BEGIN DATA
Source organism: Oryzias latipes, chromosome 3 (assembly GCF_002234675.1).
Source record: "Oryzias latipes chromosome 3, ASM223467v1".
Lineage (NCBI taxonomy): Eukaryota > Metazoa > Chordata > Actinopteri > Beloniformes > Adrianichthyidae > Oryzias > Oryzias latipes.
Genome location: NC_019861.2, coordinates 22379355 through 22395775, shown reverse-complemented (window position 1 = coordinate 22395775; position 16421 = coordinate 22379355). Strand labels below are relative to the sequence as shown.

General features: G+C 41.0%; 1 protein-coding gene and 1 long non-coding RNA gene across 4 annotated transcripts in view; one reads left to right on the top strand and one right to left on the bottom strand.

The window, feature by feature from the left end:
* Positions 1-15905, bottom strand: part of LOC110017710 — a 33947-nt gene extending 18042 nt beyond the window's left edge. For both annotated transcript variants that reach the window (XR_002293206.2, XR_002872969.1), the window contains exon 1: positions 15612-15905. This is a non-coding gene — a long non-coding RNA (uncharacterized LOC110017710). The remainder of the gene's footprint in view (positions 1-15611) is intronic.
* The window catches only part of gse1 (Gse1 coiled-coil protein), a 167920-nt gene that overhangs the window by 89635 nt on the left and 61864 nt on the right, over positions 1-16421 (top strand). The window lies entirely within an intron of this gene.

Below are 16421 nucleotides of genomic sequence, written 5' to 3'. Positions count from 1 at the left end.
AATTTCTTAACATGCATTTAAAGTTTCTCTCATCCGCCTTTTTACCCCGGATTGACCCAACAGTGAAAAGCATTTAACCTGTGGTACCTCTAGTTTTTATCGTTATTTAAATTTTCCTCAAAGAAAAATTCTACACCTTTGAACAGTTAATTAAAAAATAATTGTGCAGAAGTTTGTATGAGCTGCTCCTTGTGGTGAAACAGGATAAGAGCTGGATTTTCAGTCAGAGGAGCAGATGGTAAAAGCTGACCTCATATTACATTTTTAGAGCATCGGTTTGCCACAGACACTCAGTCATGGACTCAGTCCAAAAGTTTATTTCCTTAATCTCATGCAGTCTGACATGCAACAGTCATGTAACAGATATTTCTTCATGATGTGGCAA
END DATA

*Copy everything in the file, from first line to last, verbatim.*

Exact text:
Source organism: Oryzias latipes, chromosome 3 (assembly GCF_002234675.1).
Source record: "Oryzias latipes chromosome 3, ASM223467v1".
Lineage (NCBI taxonomy): Eukaryota > Metazoa > Chordata > Actinopteri > Beloniformes > Adrianichthyidae > Oryzias > Oryzias latipes.
Genome location: NC_019861.2, coordinates 22379355 through 22395775, shown reverse-complemented (window position 1 = coordinate 22395775; position 16421 = coordinate 22379355). Strand labels below are relative to the sequence as shown.

General features: G+C 41.0%; 1 protein-coding gene and 1 long non-coding RNA gene across 4 annotated transcripts in view; one reads left to right on the top strand and one right to left on the bottom strand.

The window, feature by feature from the left end:
* Positions 1-15905, bottom strand: part of LOC110017710 — a 33947-nt gene extending 18042 nt beyond the window's left edge. For both annotated transcript variants that reach the window (XR_002293206.2, XR_002872969.1), the window contains exon 1: positions 15612-15905. This is a non-coding gene — a long non-coding RNA (uncharacterized LOC110017710). The remainder of the gene's footprint in view (positions 1-15611) is intronic.
* The window catches only part of gse1 (Gse1 coiled-coil protein), a 167920-nt gene that overhangs the window by 89635 nt on the left and 61864 nt on the right, over positions 1-16421 (top strand). The window lies entirely within an intron of this gene.

Below are 16421 nucleotides of genomic sequence, written 5' to 3'. Positions count from 1 at the left end.
AATTTCTTAACATGCATTTAAAGTTTCTCTCATCCGCCTTTTTACCCCGGATTGACCCAACAGTGAAAAGCATTTAACCTGTGGTACCTCTAGTTTTTATCGTTATTTAAATTTTCCTCAAAGAAAAATTCTACACCTTTGAACAGTTAATTAAAAAATAATTGTGCAGAAGTTTGTATGAGCTGCTCCTTGTGGTGAAACAGGATAAGAGCTGGATTTTCAGTCAGAGGAGCAGATGGTAAAAGCTGACCTCATATTACATTTTTAGAGCATCGGTTTGCCACAGACACTCAGTCATGGACTCAGTCCAAAAGTTTATTTCCTTAATCTCATGCAGTCTGACATGCAACAGTCATGTAACAGATATTTCTTCATGATGTGGCAA